June 6, 2014
Modeling or programming?
A Medai.com article, “Why is Predictive Modeling Essential to Healthcare?” offers this quote:
“…the algorithms of predictive modeling can analyze hundreds of data points to make a diagnosis or a prediction of risk.”
This is the new thing in American medicine, and everyone is climbing onboard. The idea is to combine diverse sets of data, to diagnose a patient—and also predict what illnesses will strike designated sectors of the population by identifying what social, economic, gender, and behavioral groups they belong to.
“Oh, yes, in USA population sector A-2ab, we can view the electronic health records of 10,000 patients who are single, under 30, live at home with their parents, have a history of ignoring medical advice, display symptoms of ADHD, graduated college with less than a 3.0 grade average, have taken prescription pain meds within the last five years…according to statistics, this group stands a better than 65% chance of developing clinical depression within the next 6.23 years. Therefore, we should prescribe them prophylactic antidepressants now, to save money on more expensive treatments later. If we utilize our algorithm and adjust code 4aQ1 and code 7B2Ex, we’ll be able to pinpoint which patients in this group need medication immediately…”
This is coming. The structure is being built now, across all medical and insurance organizations.
The hubris involved is outstanding, to say nothing of the intrusion on privacy, and the recent abysmal track record of government merely trying to sign people up for Obamacare.
Of course, the proponents of prediction are promising better patient outcomes, enormous $$ savings, and a Brave New World in which “at-risk” groups can be spared suffering before it occurs.
Managed Care has published an article, “More Data in Health Care Will Enable Predictive Modeling Advances.”
Here are two key quotes:
“Predictive modeling (PM) has grown to be a linchpin of care management. Health plans, integrated delivery systems, and other health care organizations (HCOs) increasingly channel their patients to interventions based in part on what they deduce from predictive models that have traditionally been run against databases of administrative claims. In this arena, the Affordable Care Act (ACA) [Obamacare] is likely to exert a profound effect.”
“…a growing number of health care experts, including the Care Continuum Alliance, see predictive modeling as an opportunity to prevent [disease] complications, control [hospital] readmissions, generate more precise diagnoses and treatments, predict risk, and control costs for a more diverse array of population segments than previously attempted.”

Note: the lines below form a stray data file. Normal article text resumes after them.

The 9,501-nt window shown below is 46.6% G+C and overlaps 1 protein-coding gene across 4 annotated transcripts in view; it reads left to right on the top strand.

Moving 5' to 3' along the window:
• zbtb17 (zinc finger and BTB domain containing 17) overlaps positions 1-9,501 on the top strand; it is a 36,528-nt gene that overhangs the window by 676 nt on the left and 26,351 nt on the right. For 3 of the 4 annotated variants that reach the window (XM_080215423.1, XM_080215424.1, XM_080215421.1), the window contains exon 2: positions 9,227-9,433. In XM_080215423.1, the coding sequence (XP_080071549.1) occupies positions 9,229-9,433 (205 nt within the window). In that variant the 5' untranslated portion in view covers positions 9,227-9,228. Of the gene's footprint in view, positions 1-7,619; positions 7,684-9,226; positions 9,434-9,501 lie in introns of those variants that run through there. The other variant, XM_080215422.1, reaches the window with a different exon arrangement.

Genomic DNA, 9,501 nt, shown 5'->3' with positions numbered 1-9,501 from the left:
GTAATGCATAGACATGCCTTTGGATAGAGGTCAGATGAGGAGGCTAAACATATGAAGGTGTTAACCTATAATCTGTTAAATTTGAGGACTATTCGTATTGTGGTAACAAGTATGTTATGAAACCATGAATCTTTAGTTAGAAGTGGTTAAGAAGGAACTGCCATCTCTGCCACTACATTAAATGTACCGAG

I could attack this gobbledegook PR in a number of ways, but I’ll cut to the real bottom line. The entirety of predictive modeling rests on the assumption that, in making disease and mental-disorder diagnoses, doctors are basically working from a correct playbook. Otherwise, they could massage data ‘til the cows come home and they would commit disastrous blunder after blunder.
But the basic playbook is not correct. For all 300 officially certified mental disorders, there are, in fact, no defining physical tests for diagnosis. None. No blood tests, no urine tests, no brain scans, no genetic assays.
For germ-caused diseases, the “tried and true” diagnostic tests are completely misleading.The antibody tests are frequently false-positive, and the presence of antibodies, in the first place, merely indicates that the patient has contacted the germ in question. It says nothing about present or future illness. In fact, a positive antibody test often means the opposite of illness: the patient’s immune system has contacted the germ and thrown it off.
The PCR diagnostic test takes a tiny, tiny amount of what is purported to be genetic material from a germ, and amplifies it many times so it can be observed. But the hallmark of illness, when germs may be involved at all, is: you have millions of a particular bacteria or virus being very active—in which case, you didn’t need the PCR test in the first place.You needed the PCR because you couldn’t find enough germ material in the patient to knock over a fly.
So…place these irrelevant and misleading diagnostic tests into the predictive modeling framework, and what do you get? False predictions.
Then there are the medical drugs. I’ve cited the Starfield Review many times. July 26, 2000, Journal of the American Medical Association, “Is US Health Really the Best in the World?” Dr. Barbara Starfield, from the Johns Hopkins of School of Public Health, pointed out that, every year in the US, FDA approved medicines kill 106,000 people. In our 2009 interview, Starfield told me this was a conservative estimate.
This is tragedy and murder on a massive scale, supported by what have to be deceitfully glowing studies done on the drugs and routinely published in leading medical journals.
No one in his right mind would believe that all this lying and crime, embedded in a new and advanced predictive model, would produce anything except expanded disaster.
With the bonus that you lose your medical privacy, and you are observed and data-mined in other ways—as a “unit” that belongs to various groups. And oh yes, you get toxic drugs before you’re sick. It’s predictive. Hail to the Chief.
Up the line, proponents of traditional/ natural health, nutritional supplements, and “alternative practices” will discover that, as independent humans, they’re anomalies. The official algorithms don’t include what they do to maintain health. Therefore, they’re outliers.
“Sorry, we can’t model you in our predictions. You don’t compute. You’re illegal. Oh, wait. You do fit into one category: Threat. Potential Danger to the State.”
This post originally appeared at www.nomorefakenews.com
This article was posted: Friday, June 6, 2014 at 5:40 am